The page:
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Software Testing by Mind Map: Software Testing
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Software Testing

Software testing is an investigation conducted to provide stakeholders with information about the quality of the product or service under test. Software testing can also provide an objective, independent view of the software to allow the business to appreciate and understand the risks of software implementation. Test techniques include, but are not limited to, the process of executing a program or application with the intent of finding software bugs. It involves the execution of a software component or system component to evaluate one or more properties of interest. In general, these properties indicate the extent to which the component or system under test: meets the requirements that guided its design and development, responds correctly to all kinds of inputs, performs its functions within an acceptable time, is sufficiently usable, can be installed and run in its intended environments, and achieves the general result its stakeholders desire. As the number of possible tests for even simple software components is practically infinite, all software testing uses some strategy to select tests that are feasible for the available time and resources. Visit:

Fundamentals of Testing

Testing is a process rather than a single activity. This process starts from test planning then designing test cases, preparing for execution and evaluating status till the test closure. So, we can divide the activities within the fundamental test process into the following basic steps: 1) Planning and Control 2) Analysis and Design 3) Implementation and Execution 4) Evaluating exit criteria and Reporting 5) Test Closure activities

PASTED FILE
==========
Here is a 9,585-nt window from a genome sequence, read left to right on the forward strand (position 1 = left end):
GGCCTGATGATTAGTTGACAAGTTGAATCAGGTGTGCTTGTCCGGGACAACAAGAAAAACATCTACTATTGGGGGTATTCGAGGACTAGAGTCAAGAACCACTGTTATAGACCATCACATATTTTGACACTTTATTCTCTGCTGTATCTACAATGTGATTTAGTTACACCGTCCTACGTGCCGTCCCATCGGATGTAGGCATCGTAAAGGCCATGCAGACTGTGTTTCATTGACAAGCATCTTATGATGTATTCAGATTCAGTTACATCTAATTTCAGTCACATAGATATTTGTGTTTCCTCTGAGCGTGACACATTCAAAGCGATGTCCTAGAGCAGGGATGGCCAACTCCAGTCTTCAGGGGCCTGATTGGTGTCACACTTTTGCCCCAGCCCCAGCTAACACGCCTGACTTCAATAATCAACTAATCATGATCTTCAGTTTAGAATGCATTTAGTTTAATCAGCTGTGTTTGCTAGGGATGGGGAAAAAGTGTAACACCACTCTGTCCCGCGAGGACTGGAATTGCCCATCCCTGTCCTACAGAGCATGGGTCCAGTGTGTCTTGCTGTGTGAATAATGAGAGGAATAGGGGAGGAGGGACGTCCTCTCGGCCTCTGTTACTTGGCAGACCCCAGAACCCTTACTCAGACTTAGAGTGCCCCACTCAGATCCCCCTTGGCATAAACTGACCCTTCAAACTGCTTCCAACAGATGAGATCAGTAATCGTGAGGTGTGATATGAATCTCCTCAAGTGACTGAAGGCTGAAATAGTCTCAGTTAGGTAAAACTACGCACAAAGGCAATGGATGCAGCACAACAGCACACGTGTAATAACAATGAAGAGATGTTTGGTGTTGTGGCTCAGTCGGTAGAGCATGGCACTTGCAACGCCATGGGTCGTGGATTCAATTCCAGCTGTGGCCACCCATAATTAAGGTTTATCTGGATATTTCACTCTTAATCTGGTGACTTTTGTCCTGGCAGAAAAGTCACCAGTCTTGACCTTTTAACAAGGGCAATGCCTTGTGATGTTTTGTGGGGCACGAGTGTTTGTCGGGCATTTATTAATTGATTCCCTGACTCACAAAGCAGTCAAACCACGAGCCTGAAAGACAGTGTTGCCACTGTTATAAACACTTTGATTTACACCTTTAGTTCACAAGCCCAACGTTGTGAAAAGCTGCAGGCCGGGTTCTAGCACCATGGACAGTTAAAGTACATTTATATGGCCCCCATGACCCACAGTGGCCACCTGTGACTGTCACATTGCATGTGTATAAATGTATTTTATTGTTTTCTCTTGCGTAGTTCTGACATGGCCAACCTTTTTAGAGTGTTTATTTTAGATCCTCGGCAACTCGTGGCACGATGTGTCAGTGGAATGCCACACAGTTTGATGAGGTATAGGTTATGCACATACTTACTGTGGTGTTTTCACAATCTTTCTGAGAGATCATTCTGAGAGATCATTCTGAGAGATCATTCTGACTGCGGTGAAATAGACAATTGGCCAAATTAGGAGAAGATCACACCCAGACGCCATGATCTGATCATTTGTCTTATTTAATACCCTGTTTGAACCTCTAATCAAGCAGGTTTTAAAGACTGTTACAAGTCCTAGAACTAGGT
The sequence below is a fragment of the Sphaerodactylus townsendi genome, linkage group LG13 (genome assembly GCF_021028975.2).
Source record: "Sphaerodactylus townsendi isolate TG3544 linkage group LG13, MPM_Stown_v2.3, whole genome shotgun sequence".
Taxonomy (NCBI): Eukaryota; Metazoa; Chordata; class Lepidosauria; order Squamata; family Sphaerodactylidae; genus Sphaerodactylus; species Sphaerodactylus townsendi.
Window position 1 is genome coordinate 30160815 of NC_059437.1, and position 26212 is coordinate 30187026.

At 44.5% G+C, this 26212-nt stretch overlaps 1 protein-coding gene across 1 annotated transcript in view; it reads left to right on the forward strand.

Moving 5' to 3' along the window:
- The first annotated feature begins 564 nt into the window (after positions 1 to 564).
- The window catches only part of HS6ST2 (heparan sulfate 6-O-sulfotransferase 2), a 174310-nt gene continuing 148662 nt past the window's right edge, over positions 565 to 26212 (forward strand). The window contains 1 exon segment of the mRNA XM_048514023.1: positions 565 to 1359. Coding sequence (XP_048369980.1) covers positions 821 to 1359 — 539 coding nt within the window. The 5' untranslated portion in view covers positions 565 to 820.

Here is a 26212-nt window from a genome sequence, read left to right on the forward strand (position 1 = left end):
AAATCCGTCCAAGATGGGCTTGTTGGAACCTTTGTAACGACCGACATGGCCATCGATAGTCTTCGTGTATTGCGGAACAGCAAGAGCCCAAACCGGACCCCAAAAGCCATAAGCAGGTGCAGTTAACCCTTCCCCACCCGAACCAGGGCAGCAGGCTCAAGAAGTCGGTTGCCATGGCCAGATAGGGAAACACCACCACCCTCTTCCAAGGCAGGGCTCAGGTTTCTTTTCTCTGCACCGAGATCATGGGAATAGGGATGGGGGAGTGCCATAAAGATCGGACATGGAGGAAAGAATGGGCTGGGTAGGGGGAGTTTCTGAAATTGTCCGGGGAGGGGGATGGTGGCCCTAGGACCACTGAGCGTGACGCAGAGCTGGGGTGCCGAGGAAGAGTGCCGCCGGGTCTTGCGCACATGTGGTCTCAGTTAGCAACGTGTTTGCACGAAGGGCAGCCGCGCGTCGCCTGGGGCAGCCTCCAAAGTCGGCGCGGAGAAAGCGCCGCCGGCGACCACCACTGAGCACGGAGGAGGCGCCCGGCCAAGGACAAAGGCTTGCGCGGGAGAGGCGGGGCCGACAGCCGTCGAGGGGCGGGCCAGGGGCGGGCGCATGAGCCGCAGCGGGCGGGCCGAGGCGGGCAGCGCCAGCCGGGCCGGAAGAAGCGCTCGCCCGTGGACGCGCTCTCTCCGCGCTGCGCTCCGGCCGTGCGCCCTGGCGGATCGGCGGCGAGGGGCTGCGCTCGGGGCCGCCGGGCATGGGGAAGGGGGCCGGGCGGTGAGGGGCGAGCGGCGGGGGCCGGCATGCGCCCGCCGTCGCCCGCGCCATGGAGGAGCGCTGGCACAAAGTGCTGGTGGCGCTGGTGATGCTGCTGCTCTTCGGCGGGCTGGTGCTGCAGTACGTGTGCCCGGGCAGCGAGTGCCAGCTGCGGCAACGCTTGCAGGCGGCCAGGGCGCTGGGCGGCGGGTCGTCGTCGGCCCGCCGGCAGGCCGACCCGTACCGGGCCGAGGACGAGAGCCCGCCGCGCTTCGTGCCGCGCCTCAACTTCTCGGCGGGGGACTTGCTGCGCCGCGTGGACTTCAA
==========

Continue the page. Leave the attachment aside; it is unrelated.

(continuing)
Why is Testing Necessary?

Testing Objectives

Seven Testing Principles

Fundamental Test Process

The Psychology of Testing

Code of Ethics

Test Design Techniques

Following are the typical design techniques in software engineering: 1. Deriving test cases directly from a requirement specification or black box test design technique. The Techniques include: Boundary Value Analysis (BVA) Equivalence Partitioning (EP) Decision Table Testing State Transition Diagrams Use Case Testing 2. Deriving test cases directly from the structure of a component or system: Statement Coverage Branch Coverage Path Coverage LCSAJ Testing 3. Deriving test cases based on tester's experience on similar systems or testers intuition: Error Guessing Exploratory Testing

Test Development Process

Specification-based or Black-box Techniques

Structure-base or White-box Technique

Experience-based Techniques

Choosing test Techniques

Tool Support for Testing

The Classification Tree Method is a method for test design, as it is used in different areas of software development. It has been developed by Grimm and Grochtmann in 1993. Classification Trees in terms of the Classification Tree Method must not be confused with decision trees. The classification tree method consists of two major steps: Identification of test relevant aspects and their corresponding values as well as Combination of different classes from all classifications into test cases. The identification of test relevant aspects usually follows the specification of the system under test. These aspects form the input and output data space of the test object. The second step of test design then follows the principles of combinatorial test design. While the method can be applied using a pen and a paper, the usual way involves the usage of the Classification Tree Editor, a software tool implementing the classification tree method. See: 10 Best Free Defect Tracking Tool